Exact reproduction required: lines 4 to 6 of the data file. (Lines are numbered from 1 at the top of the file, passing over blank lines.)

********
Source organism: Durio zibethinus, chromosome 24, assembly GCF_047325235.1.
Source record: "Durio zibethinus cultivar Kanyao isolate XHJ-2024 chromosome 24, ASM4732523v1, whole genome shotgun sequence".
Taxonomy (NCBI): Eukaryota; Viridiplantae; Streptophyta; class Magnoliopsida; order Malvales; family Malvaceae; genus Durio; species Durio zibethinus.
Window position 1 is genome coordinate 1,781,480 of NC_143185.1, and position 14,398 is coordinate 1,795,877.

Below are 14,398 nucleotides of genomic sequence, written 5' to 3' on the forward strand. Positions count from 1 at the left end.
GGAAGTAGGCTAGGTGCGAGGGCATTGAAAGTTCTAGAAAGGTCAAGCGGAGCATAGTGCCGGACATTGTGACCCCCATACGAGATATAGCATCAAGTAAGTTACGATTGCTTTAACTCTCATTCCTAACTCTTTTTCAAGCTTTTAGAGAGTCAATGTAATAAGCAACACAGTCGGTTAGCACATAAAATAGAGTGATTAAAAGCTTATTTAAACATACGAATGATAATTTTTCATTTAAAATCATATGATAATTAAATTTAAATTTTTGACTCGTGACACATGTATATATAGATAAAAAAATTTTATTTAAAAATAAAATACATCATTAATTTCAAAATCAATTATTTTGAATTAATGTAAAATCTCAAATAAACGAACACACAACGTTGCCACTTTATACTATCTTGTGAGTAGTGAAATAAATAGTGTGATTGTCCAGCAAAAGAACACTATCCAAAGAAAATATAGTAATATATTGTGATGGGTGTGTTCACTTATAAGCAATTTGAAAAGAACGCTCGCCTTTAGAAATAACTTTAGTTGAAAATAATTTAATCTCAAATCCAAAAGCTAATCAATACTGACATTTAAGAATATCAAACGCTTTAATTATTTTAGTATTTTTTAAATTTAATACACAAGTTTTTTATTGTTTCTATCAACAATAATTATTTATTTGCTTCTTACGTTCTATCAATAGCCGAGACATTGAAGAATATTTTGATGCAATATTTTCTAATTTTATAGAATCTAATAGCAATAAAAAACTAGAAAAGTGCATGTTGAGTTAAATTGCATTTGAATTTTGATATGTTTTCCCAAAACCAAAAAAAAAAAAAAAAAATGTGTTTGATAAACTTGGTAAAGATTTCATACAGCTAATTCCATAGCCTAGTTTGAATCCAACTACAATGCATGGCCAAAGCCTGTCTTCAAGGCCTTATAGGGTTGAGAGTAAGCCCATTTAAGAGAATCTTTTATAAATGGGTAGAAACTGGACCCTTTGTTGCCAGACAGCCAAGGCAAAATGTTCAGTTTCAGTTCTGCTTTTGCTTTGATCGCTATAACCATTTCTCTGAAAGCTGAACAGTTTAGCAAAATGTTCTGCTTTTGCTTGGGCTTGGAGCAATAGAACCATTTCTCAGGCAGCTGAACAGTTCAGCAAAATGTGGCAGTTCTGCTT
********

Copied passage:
Window position 1 is genome coordinate 1,781,480 of NC_143185.1, and position 14,398 is coordinate 1,795,877.

Below are 14,398 nucleotides of genomic sequence, written 5' to 3' on the forward strand. Positions count from 1 at the left end.
GGAAGTAGGCTAGGTGCGAGGGCATTGAAAGTTCTAGAAAGGTCAAGCGGAGCATAGTGCCGGACATTGTGACCCCCATACGAGATATAGCATCAAGTAAGTTACGATTGCTTTAACTCTCATTCCTAACTCTTTTTCAAGCTTTTAGAGAGTCAATGTAATAAGCAACACAGTCGGTTAGCACATAAAATAGAGTGATTAAAAGCTTATTTAAACATACGAATGATAATTTTTCATTTAAAATCATATGATAATTAAATTTAAATTTTTGACTCGTGACACATGTATATATAGATAAAAAAATTTTATTTAAAAATAAAATACATCATTAATTTCAAAATCAATTATTTTGAATTAATGTAAAATCTCAAATAAACGAACACACAACGTTGCCACTTTATACTATCTTGTGAGTAGTGAAATAAATAGTGTGATTGTCCAGCAAAAGAACACTATCCAAAGAAAATATAGTAATATATTGTGATGGGTGTGTTCACTTATAAGCAATTTGAAAAGAACGCTCGCCTTTAGAAATAACTTTAGTTGAAAATAATTTAATCTCAAATCCAAAAGCTAATCAATACTGACATTTAAGAATATCAAACGCTTTAATTATTTTAGTATTTTTTAAATTTAATACACAAGTTTTTTATTGTTTCTATCAACAATAATTATTTATTTGCTTCTTACGTTCTATCAATAGCCGAGACATTGAAGAATATTTTGATGCAATATTTTCTAATTTTATAGAATCTAATAGCAATAAAAAACTAGAAAAGTGCATGTTGAGTTAAATTGCATTTGAATTTTGATATGTTTTCCCAAAACCAAAAAAAAAAAAAAAAAATGTGTTTGATAAACTTGGTAAAGATTTCATACAGCTAATTCCATAGCCTAGTTTGAATCCAACTACAATGCATGGCCAAAGCCTGTCTTCAAGGCCTTATAGGGTTGAGAGTAAGCCCATTTAAGAGAATCTTTTATAAATGGGTAGAAACTGGACCCTTTGTTGCCAGACAGCCAAGGCAAAATGTTCAGTTTCAGTTCTGCTTTTGCTTTGATCGCTATAACCATTTCTCTGAAAGCTGAACAGTTTAGCAAAATGTTCTGCTTTTGCTTGGGCTTGGAGCAATAGAACCATTTCTCAGGCAGCTGAACAGTTCAGCAAAATGTGGCAGTTCTGCTT